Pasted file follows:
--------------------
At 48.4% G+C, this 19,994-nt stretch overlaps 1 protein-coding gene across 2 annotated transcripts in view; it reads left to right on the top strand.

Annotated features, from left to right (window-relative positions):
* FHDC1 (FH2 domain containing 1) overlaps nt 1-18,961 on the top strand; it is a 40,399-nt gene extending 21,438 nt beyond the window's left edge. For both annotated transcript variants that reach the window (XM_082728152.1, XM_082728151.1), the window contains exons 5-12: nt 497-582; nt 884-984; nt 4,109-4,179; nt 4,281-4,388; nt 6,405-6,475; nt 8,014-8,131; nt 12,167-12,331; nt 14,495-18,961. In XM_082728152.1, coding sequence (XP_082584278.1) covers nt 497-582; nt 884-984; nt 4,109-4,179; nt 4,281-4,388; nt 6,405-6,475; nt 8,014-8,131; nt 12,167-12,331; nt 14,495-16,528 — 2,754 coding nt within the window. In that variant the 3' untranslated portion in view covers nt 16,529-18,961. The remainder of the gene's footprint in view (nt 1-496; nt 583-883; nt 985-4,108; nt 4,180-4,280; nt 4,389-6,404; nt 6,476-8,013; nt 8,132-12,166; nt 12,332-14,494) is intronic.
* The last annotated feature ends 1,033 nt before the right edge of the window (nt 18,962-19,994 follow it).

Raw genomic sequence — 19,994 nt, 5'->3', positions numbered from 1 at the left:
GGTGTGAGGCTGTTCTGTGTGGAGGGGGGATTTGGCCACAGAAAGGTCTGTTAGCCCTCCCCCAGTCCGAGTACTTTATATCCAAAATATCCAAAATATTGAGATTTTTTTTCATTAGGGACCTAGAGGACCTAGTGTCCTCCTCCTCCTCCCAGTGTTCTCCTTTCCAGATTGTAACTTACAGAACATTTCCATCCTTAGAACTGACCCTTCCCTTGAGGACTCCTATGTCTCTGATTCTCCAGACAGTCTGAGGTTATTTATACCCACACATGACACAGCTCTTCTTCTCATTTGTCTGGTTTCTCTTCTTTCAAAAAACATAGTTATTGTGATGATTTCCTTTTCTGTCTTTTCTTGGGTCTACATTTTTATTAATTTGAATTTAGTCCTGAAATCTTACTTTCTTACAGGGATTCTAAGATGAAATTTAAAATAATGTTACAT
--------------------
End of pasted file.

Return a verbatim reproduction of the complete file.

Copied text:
At 48.4% G+C, this 19,994-nt stretch overlaps 1 protein-coding gene across 2 annotated transcripts in view; it reads left to right on the top strand.

Annotated features, from left to right (window-relative positions):
* FHDC1 (FH2 domain containing 1) overlaps nt 1-18,961 on the top strand; it is a 40,399-nt gene extending 21,438 nt beyond the window's left edge. For both annotated transcript variants that reach the window (XM_082728152.1, XM_082728151.1), the window contains exons 5-12: nt 497-582; nt 884-984; nt 4,109-4,179; nt 4,281-4,388; nt 6,405-6,475; nt 8,014-8,131; nt 12,167-12,331; nt 14,495-18,961. In XM_082728152.1, coding sequence (XP_082584278.1) covers nt 497-582; nt 884-984; nt 4,109-4,179; nt 4,281-4,388; nt 6,405-6,475; nt 8,014-8,131; nt 12,167-12,331; nt 14,495-16,528 — 2,754 coding nt within the window. In that variant the 3' untranslated portion in view covers nt 16,529-18,961. The remainder of the gene's footprint in view (nt 1-496; nt 583-883; nt 985-4,108; nt 4,180-4,280; nt 4,389-6,404; nt 6,476-8,013; nt 8,132-12,166; nt 12,332-14,494) is intronic.
* The last annotated feature ends 1,033 nt before the right edge of the window (nt 18,962-19,994 follow it).

Raw genomic sequence — 19,994 nt, 5'->3', positions numbered from 1 at the left:
GGTGTGAGGCTGTTCTGTGTGGAGGGGGGATTTGGCCACAGAAAGGTCTGTTAGCCCTCCCCCAGTCCGAGTACTTTATATCCAAAATATCCAAAATATTGAGATTTTTTTTCATTAGGGACCTAGAGGACCTAGTGTCCTCCTCCTCCTCCCAGTGTTCTCCTTTCCAGATTGTAACTTACAGAACATTTCCATCCTTAGAACTGACCCTTCCCTTGAGGACTCCTATGTCTCTGATTCTCCAGACAGTCTGAGGTTATTTATACCCACACATGACACAGCTCTTCTTCTCATTTGTCTGGTTTCTCTTCTTTCAAAAAACATAGTTATTGTGATGATTTCCTTTTCTGTCTTTTCTTGGGTCTACATTTTTATTAATTTGAATTTAGTCCTGAAATCTTACTTTCTTACAGGGATTCTAAGATGAAATTTAAAATAATGTTACAT